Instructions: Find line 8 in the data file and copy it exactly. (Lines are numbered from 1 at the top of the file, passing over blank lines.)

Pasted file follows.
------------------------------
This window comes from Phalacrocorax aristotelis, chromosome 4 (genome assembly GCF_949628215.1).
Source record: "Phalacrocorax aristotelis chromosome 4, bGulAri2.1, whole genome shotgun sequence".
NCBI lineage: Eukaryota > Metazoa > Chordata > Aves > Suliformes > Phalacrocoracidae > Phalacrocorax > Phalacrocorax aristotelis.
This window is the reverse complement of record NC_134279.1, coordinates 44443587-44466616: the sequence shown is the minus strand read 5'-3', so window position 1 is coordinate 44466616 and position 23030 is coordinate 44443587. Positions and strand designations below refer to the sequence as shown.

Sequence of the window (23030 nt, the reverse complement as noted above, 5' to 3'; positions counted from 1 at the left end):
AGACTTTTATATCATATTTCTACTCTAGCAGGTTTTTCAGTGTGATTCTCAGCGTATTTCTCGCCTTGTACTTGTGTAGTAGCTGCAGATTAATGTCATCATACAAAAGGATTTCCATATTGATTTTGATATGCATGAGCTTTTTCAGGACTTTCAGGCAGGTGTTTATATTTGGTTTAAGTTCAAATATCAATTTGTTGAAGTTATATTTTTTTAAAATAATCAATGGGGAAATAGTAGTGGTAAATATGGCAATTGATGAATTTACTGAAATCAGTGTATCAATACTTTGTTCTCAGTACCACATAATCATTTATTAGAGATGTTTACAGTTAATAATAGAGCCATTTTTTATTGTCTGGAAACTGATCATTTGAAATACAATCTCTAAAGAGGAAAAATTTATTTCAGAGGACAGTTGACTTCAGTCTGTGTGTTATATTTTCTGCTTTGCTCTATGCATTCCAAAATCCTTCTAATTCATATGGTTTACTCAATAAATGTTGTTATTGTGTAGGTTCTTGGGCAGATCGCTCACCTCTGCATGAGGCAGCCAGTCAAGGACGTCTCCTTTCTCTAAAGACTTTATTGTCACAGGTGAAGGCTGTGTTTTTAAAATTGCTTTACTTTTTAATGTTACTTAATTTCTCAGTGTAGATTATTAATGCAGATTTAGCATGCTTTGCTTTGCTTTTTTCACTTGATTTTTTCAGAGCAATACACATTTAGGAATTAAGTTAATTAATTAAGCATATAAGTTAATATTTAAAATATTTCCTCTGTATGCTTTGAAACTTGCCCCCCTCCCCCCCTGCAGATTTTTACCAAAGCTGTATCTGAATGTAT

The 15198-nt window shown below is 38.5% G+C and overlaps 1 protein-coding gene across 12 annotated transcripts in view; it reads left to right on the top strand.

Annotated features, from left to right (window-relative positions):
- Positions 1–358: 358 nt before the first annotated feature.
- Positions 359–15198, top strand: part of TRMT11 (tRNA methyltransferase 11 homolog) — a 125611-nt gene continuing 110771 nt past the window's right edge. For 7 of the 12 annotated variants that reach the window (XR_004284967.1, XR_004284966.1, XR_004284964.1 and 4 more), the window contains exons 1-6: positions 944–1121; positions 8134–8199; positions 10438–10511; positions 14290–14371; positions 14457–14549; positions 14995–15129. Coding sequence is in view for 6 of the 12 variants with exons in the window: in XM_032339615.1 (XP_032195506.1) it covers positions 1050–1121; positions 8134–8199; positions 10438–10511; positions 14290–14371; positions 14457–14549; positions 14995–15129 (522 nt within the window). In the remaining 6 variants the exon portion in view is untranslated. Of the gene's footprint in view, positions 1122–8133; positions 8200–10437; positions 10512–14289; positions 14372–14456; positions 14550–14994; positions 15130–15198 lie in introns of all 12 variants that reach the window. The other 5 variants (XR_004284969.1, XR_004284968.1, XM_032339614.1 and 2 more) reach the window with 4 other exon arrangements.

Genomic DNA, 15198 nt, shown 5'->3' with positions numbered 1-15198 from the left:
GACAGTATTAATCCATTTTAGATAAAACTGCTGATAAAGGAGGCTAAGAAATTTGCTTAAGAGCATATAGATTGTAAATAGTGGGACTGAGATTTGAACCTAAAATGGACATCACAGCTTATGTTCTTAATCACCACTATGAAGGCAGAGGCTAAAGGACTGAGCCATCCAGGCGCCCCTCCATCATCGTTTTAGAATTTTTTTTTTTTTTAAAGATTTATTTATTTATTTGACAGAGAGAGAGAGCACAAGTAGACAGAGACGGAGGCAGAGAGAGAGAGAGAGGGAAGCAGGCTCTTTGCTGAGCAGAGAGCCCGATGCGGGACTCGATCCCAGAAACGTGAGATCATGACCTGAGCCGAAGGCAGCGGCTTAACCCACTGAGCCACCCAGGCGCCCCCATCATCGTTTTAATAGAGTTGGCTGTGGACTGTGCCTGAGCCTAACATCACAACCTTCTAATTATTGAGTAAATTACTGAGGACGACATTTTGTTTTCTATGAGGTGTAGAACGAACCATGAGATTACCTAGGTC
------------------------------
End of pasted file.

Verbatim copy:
Annotated features, from left to right (window-relative positions):